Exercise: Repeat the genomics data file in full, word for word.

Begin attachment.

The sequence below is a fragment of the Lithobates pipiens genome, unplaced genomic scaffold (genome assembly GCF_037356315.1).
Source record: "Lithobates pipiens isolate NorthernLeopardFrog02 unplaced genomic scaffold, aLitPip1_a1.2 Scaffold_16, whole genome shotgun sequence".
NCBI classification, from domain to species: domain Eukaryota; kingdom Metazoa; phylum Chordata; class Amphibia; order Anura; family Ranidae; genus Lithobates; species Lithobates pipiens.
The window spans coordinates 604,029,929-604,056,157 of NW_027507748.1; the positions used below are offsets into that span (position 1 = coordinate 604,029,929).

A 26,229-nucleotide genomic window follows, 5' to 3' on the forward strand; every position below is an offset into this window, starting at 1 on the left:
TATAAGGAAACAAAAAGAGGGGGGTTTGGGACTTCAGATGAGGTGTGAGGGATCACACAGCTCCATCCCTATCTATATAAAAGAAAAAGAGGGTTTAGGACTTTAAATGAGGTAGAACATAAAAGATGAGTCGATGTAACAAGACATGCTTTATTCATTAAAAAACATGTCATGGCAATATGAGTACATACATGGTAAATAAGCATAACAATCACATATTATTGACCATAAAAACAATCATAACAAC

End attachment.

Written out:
The sequence below is a fragment of the Lithobates pipiens genome, unplaced genomic scaffold (genome assembly GCF_037356315.1).
Source record: "Lithobates pipiens isolate NorthernLeopardFrog02 unplaced genomic scaffold, aLitPip1_a1.2 Scaffold_16, whole genome shotgun sequence".
NCBI classification, from domain to species: domain Eukaryota; kingdom Metazoa; phylum Chordata; class Amphibia; order Anura; family Ranidae; genus Lithobates; species Lithobates pipiens.
The window spans coordinates 604,029,929-604,056,157 of NW_027507748.1; the positions used below are offsets into that span (position 1 = coordinate 604,029,929).

A 26,229-nucleotide genomic window follows, 5' to 3' on the forward strand; every position below is an offset into this window, starting at 1 on the left:
TATAAGGAAACAAAAAGAGGGGGGTTTGGGACTTCAGATGAGGTGTGAGGGATCACACAGCTCCATCCCTATCTATATAAAAGAAAAAGAGGGTTTAGGACTTTAAATGAGGTAGAACATAAAAGATGAGTCGATGTAACAAGACATGCTTTATTCATTAAAAAACATGTCATGGCAATATGAGTACATACATGGTAAATAAGCATAACAATCACATATTATTGACCATAAAAACAATCATAACAAC